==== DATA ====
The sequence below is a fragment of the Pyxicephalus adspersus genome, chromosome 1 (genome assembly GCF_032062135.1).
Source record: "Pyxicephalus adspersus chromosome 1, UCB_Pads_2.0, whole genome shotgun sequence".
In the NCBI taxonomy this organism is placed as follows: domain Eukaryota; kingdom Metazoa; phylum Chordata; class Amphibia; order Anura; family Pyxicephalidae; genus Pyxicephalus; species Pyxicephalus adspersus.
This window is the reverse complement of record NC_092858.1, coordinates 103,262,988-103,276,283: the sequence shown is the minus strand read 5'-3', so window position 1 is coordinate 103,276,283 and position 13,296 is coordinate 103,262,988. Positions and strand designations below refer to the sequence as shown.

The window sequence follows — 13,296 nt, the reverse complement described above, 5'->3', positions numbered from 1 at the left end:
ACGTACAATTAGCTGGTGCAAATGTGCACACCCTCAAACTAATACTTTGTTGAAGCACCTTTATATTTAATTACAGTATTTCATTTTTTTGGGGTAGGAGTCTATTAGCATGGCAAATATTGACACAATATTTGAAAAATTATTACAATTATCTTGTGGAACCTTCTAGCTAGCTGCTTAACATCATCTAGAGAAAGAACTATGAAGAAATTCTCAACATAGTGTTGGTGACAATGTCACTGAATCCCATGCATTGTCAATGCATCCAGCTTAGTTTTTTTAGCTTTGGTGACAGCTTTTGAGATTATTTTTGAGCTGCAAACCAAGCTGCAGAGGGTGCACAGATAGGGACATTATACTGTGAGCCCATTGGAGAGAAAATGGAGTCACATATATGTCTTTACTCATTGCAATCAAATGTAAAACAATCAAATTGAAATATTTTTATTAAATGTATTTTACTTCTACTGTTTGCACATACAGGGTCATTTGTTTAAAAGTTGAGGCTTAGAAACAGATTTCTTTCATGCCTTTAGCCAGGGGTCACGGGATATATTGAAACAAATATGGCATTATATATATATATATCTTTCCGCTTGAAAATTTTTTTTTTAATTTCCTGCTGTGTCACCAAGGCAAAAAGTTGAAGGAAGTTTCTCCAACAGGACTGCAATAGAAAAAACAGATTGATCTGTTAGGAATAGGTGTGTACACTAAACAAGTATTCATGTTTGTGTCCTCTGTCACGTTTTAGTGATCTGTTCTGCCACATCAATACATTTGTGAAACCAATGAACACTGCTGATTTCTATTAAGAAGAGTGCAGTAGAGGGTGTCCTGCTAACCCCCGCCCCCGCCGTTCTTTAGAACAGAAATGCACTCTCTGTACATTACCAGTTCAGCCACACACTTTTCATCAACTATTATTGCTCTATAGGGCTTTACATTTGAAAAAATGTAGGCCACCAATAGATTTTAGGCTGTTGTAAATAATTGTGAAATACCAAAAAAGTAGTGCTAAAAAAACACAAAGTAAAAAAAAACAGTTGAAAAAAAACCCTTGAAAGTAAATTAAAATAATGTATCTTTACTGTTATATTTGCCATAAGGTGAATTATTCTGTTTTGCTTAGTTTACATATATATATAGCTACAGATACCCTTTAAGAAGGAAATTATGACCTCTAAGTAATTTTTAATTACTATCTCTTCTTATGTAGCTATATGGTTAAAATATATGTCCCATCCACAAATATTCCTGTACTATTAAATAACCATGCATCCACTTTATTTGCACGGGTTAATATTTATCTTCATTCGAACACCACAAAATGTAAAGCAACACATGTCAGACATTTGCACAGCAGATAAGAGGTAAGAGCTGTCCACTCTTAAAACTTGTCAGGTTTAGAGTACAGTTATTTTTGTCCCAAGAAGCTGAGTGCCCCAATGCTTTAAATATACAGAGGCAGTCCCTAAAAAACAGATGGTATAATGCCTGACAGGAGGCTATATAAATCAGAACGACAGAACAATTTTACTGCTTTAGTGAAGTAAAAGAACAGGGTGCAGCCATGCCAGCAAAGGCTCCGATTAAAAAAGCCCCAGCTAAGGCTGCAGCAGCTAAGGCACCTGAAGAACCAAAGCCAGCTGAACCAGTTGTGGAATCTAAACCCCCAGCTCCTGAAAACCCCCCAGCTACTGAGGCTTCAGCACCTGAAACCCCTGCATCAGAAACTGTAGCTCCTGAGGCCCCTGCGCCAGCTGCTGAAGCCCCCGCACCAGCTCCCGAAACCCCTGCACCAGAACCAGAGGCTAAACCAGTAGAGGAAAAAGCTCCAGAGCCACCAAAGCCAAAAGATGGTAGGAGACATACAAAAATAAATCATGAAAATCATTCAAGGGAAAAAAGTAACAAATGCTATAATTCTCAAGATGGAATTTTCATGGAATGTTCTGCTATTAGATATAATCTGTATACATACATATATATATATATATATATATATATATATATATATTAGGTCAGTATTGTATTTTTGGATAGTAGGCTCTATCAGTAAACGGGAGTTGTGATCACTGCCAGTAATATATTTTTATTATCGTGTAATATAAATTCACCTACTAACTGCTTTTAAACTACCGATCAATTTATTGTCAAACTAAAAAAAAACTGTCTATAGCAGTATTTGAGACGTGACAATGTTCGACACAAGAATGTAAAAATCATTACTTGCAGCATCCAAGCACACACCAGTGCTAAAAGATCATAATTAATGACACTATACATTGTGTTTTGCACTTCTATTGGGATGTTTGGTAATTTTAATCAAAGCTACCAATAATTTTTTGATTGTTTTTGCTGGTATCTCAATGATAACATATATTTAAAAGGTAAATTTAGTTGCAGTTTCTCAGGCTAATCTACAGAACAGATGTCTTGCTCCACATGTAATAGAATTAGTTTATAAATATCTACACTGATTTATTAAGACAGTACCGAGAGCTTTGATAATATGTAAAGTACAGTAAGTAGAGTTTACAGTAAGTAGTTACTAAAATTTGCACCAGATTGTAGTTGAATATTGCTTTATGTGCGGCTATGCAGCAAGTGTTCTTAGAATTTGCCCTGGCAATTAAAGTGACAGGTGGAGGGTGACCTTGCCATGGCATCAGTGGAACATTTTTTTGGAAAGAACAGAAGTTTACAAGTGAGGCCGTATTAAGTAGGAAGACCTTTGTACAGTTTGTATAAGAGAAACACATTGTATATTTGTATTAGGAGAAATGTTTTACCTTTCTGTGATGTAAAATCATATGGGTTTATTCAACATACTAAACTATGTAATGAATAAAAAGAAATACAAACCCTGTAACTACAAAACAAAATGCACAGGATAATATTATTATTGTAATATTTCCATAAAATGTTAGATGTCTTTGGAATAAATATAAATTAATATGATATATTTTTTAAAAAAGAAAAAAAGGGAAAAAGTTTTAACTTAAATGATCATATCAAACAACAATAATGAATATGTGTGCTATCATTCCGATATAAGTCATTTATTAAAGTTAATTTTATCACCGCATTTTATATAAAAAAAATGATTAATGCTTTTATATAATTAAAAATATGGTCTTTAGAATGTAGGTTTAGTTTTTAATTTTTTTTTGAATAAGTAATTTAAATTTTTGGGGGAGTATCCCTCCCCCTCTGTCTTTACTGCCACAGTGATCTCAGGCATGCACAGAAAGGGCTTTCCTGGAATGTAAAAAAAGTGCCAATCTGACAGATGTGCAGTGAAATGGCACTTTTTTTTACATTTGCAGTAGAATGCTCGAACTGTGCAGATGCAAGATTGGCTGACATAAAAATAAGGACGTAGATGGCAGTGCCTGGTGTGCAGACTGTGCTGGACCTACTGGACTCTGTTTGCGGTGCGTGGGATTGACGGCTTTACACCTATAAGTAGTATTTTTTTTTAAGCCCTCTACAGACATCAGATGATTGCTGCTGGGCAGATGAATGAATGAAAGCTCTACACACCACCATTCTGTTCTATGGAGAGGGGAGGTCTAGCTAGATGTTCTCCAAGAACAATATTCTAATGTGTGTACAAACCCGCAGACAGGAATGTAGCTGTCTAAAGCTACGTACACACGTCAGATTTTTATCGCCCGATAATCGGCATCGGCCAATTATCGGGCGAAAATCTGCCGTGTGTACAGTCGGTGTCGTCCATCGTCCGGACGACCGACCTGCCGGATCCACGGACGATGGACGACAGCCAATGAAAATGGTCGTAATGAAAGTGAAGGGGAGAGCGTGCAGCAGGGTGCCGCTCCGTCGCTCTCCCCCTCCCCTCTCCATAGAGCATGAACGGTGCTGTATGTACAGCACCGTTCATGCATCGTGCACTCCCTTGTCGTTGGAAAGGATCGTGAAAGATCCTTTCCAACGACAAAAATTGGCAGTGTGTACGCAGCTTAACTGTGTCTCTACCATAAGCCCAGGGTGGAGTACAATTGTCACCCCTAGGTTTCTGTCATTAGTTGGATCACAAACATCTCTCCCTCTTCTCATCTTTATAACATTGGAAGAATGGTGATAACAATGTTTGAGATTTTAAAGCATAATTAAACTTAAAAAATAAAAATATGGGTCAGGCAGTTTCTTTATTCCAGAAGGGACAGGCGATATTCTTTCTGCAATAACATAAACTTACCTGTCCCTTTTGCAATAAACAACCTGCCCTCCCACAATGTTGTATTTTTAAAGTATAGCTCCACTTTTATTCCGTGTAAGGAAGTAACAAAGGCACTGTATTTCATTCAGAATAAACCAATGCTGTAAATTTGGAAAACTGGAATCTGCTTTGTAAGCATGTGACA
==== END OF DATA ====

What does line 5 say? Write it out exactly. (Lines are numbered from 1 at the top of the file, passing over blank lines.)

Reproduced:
The window sequence follows — 13,296 nt, the reverse complement described above, 5'->3', positions numbered from 1 at the left end: